While all populations were able to adjust their thermal limits, their metabolic rate and swimming activity depended on where the sharks were originally collected.

With the water temperature rising by just 3, the survival energy required is more than double the current daily temperature for the Port acksexon sharks in Adelaide.

The massive change in energy demand we have seen in Adelaide sharks means that they need to prioritize survival (coping mechanisms) over other processes, such as growth and reproduction. This is in line with several other species of sharks that grow more slowly when exposed to warmer waters, including epochal sharks and shark-headed sharks.

Two brown, spiral shark eggs: one about half of the other
The smaller egg on the left is from the Port acksexon shark near Adelaide, while the right egg is from the shark in Ervervis Bay. Conor Gervais, Author Author

On the other hand, the 3 зголем temperature rise did not affect the energy requirements of the Port acksexon sharks of Jervis Bay at all.

Threatening the entire ecosystem

Finding out what triggers heat responses is important in identifying broader patterns. For example, the reduced sensitivity of sharks in Jervis Bay is likely to reflect the region’s thermal history.

Australia’s southeast coast is warmed by the East Australian Current, which varies in strength both year-round and year-on-year. With each generation exposed to these naturally changing conditions, populations along this coast have likely become more heat tolerant.

In contrast, populations in the Greater Australia do not experience such variability, which may make them more susceptible to climate change.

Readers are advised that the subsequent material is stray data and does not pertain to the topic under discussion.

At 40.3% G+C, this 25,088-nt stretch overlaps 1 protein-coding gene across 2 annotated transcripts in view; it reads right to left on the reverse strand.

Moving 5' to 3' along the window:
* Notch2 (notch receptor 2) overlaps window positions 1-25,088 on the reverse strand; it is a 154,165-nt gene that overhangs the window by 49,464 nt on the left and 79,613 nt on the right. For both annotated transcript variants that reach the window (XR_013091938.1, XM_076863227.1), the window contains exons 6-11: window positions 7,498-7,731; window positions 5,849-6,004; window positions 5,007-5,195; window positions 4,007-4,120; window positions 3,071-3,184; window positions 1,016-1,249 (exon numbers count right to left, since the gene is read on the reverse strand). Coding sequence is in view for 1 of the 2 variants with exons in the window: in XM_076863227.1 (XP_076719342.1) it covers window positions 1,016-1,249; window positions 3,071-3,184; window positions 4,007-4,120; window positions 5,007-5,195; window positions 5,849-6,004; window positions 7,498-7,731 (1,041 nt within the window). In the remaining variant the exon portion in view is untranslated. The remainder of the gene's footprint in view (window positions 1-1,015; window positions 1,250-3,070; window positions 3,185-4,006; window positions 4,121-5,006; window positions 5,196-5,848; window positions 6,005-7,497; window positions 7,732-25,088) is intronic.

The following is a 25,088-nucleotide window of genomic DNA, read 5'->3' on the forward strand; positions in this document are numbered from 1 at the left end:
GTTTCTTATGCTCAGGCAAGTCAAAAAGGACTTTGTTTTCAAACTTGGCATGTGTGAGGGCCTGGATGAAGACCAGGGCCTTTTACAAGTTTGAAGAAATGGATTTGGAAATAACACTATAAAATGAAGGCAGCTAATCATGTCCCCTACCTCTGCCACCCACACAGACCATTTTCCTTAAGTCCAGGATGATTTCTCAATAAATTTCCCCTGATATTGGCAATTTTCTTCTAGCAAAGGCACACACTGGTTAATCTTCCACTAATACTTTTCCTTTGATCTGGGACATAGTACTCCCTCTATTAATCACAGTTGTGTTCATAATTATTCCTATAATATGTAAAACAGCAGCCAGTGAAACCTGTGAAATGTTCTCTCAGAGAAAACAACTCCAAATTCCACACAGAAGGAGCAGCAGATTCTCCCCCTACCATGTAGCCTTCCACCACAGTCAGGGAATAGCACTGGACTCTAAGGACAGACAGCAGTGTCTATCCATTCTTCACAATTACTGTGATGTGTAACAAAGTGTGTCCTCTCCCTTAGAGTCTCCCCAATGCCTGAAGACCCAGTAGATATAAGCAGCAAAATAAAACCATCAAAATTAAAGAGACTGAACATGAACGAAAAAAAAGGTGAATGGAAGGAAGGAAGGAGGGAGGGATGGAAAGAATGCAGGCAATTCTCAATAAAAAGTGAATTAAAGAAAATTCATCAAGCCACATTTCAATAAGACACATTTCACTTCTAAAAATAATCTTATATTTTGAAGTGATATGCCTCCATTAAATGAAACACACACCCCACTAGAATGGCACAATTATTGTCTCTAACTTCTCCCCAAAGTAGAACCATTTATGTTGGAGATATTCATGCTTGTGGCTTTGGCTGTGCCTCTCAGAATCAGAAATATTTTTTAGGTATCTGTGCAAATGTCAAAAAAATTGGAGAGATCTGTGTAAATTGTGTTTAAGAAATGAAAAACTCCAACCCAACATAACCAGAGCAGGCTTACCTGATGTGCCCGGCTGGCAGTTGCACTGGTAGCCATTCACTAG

So why is this important? When sharks change behavior, it affects the entire ecosystem.

Implications range from fish stock shifts to conservation management, such as where marine reserves are allocated.

Sharks and rays generally rank at the top or middle of the food chain and
have critical ecosystem functions.

Port acksexons, for example, are hedgehog predators, and hedgehogs feed on algae forests – a rich habitat for hundreds of marine species. If the number of sharks in a region decreases and the number of hedgehogs increases, then this can lead to the loss of algae forests.

Top of a swimming shark Port acksexon
Port acksexon sharks feed on hedgehog food in algae forests. Conor Wareway, copyrighted author

What’s next?

There is little research dedicated to understanding how individuals from different populations within species respond to climate change.

We need more of this type of research because it can help identify hidden resilience within species, and also highlight the most at-risk populations. We have seen this in action at coral bleaching events in various parts of Australia, for example.

We also need a better approach to how a wide range of species will respond to the changing climate. This will help us understand how communities and ecosystems can disintegrate, as each component of the ecosystem responds to warming in different ways and at different speeds.

Steps need to be taken to address these gaps in our knowledge base if we are to prepare for the next one.The conversation


Kulum Brown, Professor, Macquarie University and Conor vaerway, Conor vaerway

This article was published by Creative Commons Talk. Read the original article.